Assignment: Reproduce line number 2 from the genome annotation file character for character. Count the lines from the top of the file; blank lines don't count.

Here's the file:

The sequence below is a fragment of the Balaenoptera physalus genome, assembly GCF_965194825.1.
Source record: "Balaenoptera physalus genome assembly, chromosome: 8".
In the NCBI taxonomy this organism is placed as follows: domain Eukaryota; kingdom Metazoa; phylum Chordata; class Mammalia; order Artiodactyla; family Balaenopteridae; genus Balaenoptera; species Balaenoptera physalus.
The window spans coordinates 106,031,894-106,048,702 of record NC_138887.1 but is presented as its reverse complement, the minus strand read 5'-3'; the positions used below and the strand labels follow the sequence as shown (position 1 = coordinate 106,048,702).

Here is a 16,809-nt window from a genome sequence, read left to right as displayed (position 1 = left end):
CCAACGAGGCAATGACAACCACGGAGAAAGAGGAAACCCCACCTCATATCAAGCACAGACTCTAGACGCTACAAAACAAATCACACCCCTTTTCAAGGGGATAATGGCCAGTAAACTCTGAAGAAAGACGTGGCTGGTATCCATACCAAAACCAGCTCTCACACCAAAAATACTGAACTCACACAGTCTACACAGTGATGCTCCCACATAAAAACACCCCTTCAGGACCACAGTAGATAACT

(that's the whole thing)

Source record: "Balaenoptera physalus genome assembly, chromosome: 8".